Andy Murray underwent surgery on his right hip on Monday morning and is hoping to return to competitive tennis for the 2018 grass-court season.
The 30-year-old, who has not played competitively since Wimbledon last summer and last week withdrew from this month's Australian Open, announced via his official Facebook page that he had gone under the knife in Melbourne.
Murray is now aiming to be back in time for this year's grass-court season, which starts at Queen's on June 18 before Wimbledon begins a fortnight later.
He wrote: "Today I underwent successful right hip surgery at the St Vincent Hospital in Melbourne.
"I'd like to thank Dr John O'Donnell and all of the staff for looking after me. I look forward to returning to competitive tennis during the grass-court season.
"Thanks to everyone for all the well wishes and support over the last few days. I'll come back from this."
Murray last week posted an emotional message on Instagram, detailing his disappointment at being forced to withdraw from the Brisbane International.
The now world number 19 said the two options available to fix his troublesome hip were to continue with rehab or have surgery, for which he admitted the chances of success were not as high as he would have liked.
But, after undergoing the operation in Australia, Murray's outlook was more optimistic.
"I'm very optimistic because, having spoken to the surgeon after he did the surgery, he was very happy about how it went," Murray said, quoted by several national newspapers.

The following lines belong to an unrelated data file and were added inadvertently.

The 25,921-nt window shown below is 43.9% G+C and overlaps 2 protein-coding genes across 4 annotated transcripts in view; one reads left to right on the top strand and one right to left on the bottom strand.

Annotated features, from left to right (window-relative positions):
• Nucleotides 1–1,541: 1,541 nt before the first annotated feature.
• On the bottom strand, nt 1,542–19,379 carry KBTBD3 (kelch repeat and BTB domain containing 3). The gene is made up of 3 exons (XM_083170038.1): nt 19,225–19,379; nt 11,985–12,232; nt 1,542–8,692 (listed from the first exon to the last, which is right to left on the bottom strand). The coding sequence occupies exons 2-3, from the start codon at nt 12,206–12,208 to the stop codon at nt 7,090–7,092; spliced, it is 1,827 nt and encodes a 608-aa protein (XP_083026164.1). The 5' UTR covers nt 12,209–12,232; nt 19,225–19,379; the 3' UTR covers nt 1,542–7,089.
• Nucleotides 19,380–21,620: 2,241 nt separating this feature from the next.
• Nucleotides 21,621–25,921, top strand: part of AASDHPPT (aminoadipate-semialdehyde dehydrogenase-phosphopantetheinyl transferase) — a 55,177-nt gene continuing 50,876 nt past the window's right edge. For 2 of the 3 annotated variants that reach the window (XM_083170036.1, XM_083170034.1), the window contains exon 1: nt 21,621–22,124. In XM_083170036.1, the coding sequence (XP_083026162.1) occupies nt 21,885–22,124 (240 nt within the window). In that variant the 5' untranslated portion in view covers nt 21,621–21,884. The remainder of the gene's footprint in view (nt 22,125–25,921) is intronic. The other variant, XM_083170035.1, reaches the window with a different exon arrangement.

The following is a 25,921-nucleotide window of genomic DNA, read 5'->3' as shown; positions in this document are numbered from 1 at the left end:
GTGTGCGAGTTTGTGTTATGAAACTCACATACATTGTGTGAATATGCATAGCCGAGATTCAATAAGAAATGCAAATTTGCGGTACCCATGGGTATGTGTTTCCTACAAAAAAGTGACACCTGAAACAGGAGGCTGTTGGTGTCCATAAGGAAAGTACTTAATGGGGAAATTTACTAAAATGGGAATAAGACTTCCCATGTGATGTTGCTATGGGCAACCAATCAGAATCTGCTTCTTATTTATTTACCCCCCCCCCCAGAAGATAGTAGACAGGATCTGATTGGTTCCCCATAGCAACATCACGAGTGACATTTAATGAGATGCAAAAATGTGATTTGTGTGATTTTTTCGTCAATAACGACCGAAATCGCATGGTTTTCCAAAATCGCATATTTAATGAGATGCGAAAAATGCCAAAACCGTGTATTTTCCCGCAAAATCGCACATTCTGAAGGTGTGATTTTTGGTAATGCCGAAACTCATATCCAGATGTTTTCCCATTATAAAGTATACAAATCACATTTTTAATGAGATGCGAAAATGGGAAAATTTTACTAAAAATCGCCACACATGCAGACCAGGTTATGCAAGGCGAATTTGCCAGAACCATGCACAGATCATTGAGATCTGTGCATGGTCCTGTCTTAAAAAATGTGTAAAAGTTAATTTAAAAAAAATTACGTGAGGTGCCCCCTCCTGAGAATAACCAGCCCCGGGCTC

"He felt that my hip will be feeling better than it did a year ago and, obviously, I was still doing fine a year ago, I was ranked number one in the world.
"Moving forward I'll certainly be playing a reduced schedule, and then focusing more on trying to win major events and big tournaments rather than trying to achieve certain ranking goals."
Murray also said he underwent some minor surgery on his groin on December 18.
He concedes he may only ever be able to reach 95 per cent fitness but believes that would still be enough to challenge for grand slam titles.
"I've been fairly competitive with top-50 players in the world practising in Brisbane when I was struggling to move, and I made the quarter-finals at Wimbledon when I literally couldn't walk and was in so much pain," Murray said.
"So if I can get myself to 95 per cent of my best, I believe that's enough to compete at the highest level. No question."